[Tom] With a greater emphasis on process monitoring there is now a greater need, not only to identify the source of the defect, but also to communicate real time data to customers’ plant monitoring computers.  In the case of reading a Body-Maker number at line speeds approaching 3,000 cans per minute, we developed a very comprehensive solution, including new optics, lighting and imaging algorithms.  In order to communicate the production statistics, we have implemented OPC to allow this information to be transferred to our customer’s plant monitoring computer systems.  To address the range of filling applications, no new core technology was required, however, we needed to make substantial changes to product packaging and develop new software algorithms.

7. Have the machine vision applications your company addresses in the container industry become easier or harder over the years (for you as the solution provider and for the customer)? Why? How has this impacted the price a customer pays?

[Jorgen] JLI makes the complicated high-risk projects where others dare not go (or are wise enough to avoid). We never do the simple jobs. Therefore, we have a constant challenge to stretch the technology and refine the methods. Turnkey systems involves all aspects of the solution, including mechanics, lighting, optics and the vision computer loaded with all the necessary software. The lighting is an especially important component and we have developed very powerful lighting systems for our glass tube inspection systems. These illumination units are not commercially available.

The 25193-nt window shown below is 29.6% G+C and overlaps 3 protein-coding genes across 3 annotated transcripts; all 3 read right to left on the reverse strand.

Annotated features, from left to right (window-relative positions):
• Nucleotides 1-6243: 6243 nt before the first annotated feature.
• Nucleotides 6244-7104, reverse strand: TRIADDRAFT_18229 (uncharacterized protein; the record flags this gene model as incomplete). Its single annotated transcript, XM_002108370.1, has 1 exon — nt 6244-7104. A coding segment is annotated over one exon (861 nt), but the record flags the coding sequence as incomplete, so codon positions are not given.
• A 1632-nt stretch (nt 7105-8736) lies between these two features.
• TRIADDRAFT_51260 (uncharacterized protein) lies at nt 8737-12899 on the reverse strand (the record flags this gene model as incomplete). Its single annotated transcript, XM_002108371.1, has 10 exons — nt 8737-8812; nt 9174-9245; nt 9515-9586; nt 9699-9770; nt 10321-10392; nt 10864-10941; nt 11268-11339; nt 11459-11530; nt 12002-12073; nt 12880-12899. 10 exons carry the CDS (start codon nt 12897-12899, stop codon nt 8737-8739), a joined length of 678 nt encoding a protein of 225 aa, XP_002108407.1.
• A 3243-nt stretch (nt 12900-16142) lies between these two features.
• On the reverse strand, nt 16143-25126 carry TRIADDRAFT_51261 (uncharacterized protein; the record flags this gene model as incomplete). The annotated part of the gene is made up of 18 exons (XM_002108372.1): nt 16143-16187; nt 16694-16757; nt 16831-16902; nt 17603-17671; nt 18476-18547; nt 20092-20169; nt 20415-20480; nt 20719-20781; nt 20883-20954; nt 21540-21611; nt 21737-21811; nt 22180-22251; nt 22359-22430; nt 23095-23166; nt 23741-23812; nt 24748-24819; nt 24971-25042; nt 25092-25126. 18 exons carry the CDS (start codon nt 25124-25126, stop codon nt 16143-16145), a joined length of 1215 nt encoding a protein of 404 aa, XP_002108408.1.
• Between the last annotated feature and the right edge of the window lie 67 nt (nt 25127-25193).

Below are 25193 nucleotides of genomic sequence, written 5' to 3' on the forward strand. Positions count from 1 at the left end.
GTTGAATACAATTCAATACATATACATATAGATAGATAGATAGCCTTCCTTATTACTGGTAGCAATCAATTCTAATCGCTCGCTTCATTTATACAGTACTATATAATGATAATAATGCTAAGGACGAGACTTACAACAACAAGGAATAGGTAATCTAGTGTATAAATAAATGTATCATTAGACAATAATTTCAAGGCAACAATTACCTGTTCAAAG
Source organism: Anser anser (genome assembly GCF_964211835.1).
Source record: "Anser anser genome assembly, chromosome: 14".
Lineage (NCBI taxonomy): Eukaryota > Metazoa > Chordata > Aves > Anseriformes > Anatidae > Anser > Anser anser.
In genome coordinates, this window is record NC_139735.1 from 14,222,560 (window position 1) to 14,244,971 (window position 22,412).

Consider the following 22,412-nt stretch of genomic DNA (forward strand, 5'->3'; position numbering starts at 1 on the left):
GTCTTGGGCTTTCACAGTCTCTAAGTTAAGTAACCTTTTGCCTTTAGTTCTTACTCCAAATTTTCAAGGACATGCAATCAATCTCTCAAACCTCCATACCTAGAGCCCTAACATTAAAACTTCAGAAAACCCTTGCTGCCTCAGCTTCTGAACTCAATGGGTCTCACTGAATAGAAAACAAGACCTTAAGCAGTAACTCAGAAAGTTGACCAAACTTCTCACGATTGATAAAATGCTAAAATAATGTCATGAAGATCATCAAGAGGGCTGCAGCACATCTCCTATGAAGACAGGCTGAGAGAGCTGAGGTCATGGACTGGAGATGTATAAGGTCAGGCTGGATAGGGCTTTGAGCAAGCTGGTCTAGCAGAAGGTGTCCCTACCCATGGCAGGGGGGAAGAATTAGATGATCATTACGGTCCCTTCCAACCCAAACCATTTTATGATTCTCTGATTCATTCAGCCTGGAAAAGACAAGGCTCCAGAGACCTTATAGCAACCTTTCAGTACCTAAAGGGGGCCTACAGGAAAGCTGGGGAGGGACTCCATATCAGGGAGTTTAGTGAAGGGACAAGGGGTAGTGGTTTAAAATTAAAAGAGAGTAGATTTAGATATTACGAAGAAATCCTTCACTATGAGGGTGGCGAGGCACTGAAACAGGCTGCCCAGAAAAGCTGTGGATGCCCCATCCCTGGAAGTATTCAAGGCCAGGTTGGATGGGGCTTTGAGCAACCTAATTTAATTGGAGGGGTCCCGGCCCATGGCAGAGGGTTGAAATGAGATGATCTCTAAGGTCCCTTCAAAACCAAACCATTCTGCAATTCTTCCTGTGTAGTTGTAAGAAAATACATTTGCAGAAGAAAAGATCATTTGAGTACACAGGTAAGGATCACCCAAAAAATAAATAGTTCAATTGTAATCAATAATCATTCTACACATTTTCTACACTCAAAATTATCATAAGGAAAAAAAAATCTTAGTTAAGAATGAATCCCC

[Tom] The applications in the container industry, from a requirements standpoint, have either remained the same or become more difficult over time.  For example, the basic inspection done on the inside of a two-piece beverage can is basically the same today as it was ten years ago.  However, customers now want to identify the Body-Maker number on the bottom of the can to identify the source of a potential defect.  This is a new application that is more demanding and that has evolved over the past few years.  Generally, on those applications that have remained constant in their requirements, customers expect to pay less based on technology evolution in vision systems.